Aggressive, empowered employees are driving growth at Sprint Waste Services

Results like this can happen because Swinbank empowers people to make decisions.
“One of the sayings we have around here is, ‘The first mistake is on the house.’ You make the same one again you might get in a little trouble, but we want people in the field making decisions and thinking and seeing opportunities and having the power to act on them without having to make 10 phone calls and fill out the forms,” he says.
“So, at the end of the day, it’s really the people in the field feeling bought in to the team and thinking like they’re the owners of the company and looking out for opportunities that we can all benefit from.”
The minimal hierarchy at Sprint gives every one of the company’s more than 700 employees working across its business lines a chance to have their ideas heard. Whether it comes from a mechanic or management, any idea that could make customers happy has value.
“I was never big on titles because at the end of the day I don’t want to ever hear, ‘That’s not my job,’ so we never really had titles, never really had job descriptions,” Swinbank says. “It’s kind of all hands on deck. If that means a salesman is out there helping to deliver equipment in the middle of the night — having a culture where pretty much anyone can do anything, I think that’s empowering.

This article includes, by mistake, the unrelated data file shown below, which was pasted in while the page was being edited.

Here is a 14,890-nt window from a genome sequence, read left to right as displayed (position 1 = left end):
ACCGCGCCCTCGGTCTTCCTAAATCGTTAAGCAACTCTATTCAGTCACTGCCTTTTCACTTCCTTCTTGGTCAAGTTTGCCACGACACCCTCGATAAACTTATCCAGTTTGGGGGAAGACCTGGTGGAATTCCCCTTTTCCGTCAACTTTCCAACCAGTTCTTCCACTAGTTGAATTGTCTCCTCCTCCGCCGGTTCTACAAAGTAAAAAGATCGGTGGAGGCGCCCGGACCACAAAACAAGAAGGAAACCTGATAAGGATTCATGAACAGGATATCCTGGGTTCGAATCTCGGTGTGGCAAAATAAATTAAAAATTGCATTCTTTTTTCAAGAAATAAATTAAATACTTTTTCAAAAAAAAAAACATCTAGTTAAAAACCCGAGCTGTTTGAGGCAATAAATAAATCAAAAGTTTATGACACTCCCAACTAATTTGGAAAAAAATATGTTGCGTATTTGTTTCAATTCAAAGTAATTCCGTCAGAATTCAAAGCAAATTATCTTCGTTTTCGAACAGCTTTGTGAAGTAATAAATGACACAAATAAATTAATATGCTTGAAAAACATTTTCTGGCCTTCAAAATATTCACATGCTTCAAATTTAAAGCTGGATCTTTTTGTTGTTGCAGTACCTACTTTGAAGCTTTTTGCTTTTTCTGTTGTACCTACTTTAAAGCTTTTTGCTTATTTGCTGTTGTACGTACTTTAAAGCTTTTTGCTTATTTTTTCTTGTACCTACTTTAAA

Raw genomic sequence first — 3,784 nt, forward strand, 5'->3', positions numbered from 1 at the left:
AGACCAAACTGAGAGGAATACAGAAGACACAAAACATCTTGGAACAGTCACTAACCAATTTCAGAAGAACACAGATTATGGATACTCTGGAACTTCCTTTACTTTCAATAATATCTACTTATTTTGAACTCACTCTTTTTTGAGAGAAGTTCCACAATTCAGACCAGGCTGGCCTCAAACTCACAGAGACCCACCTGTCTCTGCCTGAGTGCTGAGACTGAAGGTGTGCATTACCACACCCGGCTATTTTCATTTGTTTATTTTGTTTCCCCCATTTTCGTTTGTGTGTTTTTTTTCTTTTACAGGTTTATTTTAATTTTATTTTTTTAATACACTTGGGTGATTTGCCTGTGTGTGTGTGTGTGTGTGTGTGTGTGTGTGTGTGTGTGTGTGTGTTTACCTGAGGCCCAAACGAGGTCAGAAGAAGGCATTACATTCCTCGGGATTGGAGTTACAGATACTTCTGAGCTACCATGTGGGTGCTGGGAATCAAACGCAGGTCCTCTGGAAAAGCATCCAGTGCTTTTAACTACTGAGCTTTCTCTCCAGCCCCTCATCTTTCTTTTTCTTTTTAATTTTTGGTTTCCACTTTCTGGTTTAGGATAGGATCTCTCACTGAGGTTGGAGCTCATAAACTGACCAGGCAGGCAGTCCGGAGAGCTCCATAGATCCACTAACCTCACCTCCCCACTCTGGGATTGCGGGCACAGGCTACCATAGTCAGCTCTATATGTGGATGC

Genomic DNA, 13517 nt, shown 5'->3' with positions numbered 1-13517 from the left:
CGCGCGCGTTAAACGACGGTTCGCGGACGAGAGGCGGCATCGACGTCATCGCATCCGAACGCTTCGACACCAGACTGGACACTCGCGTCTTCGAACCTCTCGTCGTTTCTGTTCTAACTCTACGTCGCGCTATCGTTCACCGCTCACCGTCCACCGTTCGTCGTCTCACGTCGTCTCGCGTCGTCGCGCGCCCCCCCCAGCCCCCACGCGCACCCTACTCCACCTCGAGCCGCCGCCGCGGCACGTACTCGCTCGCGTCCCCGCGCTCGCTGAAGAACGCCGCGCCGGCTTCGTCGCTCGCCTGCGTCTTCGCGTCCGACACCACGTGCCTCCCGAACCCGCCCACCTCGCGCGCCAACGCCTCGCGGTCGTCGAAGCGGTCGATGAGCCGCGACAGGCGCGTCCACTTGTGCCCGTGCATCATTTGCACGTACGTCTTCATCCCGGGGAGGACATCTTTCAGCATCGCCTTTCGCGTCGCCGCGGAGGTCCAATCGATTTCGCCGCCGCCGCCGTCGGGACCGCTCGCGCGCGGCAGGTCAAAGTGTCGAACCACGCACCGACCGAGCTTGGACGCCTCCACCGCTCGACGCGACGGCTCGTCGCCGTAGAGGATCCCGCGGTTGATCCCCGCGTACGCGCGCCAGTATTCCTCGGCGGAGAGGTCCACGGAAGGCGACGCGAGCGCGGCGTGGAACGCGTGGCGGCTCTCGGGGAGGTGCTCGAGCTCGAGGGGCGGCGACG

“You’re not sitting in a cubicle. When we need help we move people around. You might work for one department and a day later things change.
“There are guys that are 25 making big decisions and getting a lot of responsibility on their plate, but I think that’s rewarding to people because you can make a difference.”
The winners will swim
When Swinbank is interviewing job candidates, he says he likes to tell them working for Sprint is “miserably fun.”
“We work a lot of hours and it’s a stressful job growing like we have,” he says. “But we all get along and we’re all trying to get to the same place. So we’re grumpy sometimes, but a lot of the time we’re running around here high-fiving whenever we pull something off that took a lot of work and blood, sweat and tears.”